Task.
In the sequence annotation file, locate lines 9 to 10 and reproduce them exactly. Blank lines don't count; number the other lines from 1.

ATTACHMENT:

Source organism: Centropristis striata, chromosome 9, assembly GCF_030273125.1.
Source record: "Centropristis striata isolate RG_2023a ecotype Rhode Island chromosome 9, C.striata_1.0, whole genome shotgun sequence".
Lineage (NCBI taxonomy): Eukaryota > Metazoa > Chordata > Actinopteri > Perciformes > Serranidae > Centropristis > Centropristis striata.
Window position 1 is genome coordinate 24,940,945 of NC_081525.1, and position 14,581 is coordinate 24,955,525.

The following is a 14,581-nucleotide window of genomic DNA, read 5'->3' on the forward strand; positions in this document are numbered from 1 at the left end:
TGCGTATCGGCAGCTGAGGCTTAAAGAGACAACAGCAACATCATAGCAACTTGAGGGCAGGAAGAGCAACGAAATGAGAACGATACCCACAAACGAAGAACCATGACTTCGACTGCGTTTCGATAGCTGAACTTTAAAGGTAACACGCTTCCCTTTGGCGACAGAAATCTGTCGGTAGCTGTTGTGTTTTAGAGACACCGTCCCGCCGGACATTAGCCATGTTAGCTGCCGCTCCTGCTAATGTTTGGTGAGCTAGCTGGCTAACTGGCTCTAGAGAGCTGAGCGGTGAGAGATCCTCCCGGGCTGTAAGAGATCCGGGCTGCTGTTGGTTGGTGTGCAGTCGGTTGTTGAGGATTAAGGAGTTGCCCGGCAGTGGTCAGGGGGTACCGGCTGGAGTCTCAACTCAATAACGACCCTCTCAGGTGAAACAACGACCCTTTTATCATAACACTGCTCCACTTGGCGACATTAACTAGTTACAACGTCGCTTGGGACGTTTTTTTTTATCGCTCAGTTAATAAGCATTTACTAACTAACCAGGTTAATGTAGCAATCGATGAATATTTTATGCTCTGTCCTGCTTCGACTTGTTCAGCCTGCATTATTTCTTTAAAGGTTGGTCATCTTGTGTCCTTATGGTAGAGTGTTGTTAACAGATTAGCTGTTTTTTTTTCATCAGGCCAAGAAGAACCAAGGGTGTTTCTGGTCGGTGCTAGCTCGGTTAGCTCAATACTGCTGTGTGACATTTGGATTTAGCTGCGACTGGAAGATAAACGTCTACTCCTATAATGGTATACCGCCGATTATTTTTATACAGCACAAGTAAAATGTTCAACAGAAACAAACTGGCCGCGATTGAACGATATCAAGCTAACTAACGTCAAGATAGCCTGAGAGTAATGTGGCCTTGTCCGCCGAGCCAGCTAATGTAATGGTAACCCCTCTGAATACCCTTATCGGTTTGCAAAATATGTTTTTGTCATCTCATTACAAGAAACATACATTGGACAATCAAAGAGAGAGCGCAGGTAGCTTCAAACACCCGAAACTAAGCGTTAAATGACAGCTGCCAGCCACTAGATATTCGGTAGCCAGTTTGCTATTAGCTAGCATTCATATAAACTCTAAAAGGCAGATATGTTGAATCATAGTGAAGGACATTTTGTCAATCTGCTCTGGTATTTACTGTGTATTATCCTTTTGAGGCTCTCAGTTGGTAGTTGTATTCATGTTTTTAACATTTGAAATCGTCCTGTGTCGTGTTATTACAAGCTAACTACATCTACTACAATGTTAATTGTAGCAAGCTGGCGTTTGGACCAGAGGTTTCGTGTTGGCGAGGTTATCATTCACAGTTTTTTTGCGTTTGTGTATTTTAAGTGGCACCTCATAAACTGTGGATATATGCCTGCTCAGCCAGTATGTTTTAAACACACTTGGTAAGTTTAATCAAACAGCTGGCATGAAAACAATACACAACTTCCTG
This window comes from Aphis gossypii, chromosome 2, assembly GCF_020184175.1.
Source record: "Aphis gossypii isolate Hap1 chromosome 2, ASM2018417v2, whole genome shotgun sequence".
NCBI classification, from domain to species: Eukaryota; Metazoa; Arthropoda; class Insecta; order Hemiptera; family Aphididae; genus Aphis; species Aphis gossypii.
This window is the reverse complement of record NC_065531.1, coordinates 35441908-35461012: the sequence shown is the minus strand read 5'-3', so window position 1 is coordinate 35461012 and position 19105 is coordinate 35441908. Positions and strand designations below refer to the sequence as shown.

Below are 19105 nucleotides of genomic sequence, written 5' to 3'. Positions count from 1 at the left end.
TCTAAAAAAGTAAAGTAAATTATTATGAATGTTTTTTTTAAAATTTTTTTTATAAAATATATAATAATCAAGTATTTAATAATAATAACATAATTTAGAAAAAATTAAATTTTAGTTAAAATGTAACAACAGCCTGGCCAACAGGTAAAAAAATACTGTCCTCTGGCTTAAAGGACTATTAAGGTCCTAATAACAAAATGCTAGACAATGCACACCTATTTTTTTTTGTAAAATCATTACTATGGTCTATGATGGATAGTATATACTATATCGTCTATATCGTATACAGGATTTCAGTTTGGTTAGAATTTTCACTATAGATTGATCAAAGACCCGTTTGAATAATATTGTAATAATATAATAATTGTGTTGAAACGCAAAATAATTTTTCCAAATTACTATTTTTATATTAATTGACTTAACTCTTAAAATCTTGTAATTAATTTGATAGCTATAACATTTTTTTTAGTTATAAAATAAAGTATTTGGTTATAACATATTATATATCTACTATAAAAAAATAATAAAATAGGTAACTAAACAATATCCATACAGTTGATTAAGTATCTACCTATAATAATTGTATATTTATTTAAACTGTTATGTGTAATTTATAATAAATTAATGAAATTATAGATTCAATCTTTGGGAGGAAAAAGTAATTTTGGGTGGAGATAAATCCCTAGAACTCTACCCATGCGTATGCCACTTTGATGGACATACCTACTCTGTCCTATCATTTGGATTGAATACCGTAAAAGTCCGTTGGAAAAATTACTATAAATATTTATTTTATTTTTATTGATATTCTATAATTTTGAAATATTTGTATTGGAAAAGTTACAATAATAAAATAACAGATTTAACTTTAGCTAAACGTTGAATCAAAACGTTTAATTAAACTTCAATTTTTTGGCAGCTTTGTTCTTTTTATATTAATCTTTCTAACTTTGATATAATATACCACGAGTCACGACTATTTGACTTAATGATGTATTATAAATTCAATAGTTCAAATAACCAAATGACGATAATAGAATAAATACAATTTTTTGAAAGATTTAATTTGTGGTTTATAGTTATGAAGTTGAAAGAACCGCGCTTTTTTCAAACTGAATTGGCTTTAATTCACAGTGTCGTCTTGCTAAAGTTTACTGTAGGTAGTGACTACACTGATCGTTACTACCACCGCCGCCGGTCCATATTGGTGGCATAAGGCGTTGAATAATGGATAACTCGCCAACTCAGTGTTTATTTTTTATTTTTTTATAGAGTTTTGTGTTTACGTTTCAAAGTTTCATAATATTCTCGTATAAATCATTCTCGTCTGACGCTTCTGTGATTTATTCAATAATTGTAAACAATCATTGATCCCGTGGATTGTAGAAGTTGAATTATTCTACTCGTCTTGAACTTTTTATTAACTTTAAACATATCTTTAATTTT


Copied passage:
NCBI classification, from domain to species: Eukaryota; Metazoa; Arthropoda; class Insecta; order Hemiptera; family Aphididae; genus Aphis; species Aphis gossypii.
This window is the reverse complement of record NC_065531.1, coordinates 35441908-35461012: the sequence shown is the minus strand read 5'-3', so window position 1 is coordinate 35461012 and position 19105 is coordinate 35441908. Positions and strand designations below refer to the sequence as shown.